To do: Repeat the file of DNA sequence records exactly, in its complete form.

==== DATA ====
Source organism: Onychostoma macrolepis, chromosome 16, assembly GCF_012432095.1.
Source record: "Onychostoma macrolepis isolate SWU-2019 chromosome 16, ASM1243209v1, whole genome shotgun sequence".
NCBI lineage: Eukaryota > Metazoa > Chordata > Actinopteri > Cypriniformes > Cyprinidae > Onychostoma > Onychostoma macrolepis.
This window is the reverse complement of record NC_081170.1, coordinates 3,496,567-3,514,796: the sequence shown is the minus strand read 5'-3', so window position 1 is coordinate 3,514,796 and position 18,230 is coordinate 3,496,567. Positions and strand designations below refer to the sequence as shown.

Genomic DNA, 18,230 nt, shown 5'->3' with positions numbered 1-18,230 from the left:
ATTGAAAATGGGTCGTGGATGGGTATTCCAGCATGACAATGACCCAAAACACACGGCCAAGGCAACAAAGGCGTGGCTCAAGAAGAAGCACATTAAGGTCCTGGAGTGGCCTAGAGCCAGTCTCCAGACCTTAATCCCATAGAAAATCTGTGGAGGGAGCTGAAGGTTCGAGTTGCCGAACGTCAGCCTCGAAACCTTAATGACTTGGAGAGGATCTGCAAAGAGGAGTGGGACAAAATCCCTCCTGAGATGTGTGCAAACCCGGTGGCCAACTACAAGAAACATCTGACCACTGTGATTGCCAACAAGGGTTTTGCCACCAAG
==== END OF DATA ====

Source organism: Onychostoma macrolepis, chromosome 16, assembly GCF_012432095.1.
Source record: "Onychostoma macrolepis isolate SWU-2019 chromosome 16, ASM1243209v1, whole genome shotgun sequence".
NCBI lineage: Eukaryota > Metazoa > Chordata > Actinopteri > Cypriniformes > Cyprinidae > Onychostoma > Onychostoma macrolepis.
This window is the reverse complement of record NC_081170.1, coordinates 3,496,567-3,514,796: the sequence shown is the minus strand read 5'-3', so window position 1 is coordinate 3,514,796 and position 18,230 is coordinate 3,496,567. Positions and strand designations below refer to the sequence as shown.

Genomic DNA, 18,230 nt, shown 5'->3' with positions numbered 1-18,230 from the left:
ATTGAAAATGGGTCGTGGATGGGTATTCCAGCATGACAATGACCCAAAACACACGGCCAAGGCAACAAAGGCGTGGCTCAAGAAGAAGCACATTAAGGTCCTGGAGTGGCCTAGAGCCAGTCTCCAGACCTTAATCCCATAGAAAATCTGTGGAGGGAGCTGAAGGTTCGAGTTGCCGAACGTCAGCCTCGAAACCTTAATGACTTGGAGAGGATCTGCAAAGAGGAGTGGGACAAAATCCCTCCTGAGATGTGTGCAAACCCGGTGGCCAACTACAAGAAACATCTGACCACTGTGATTGCCAACAAGGGTTTTGCCACCAAG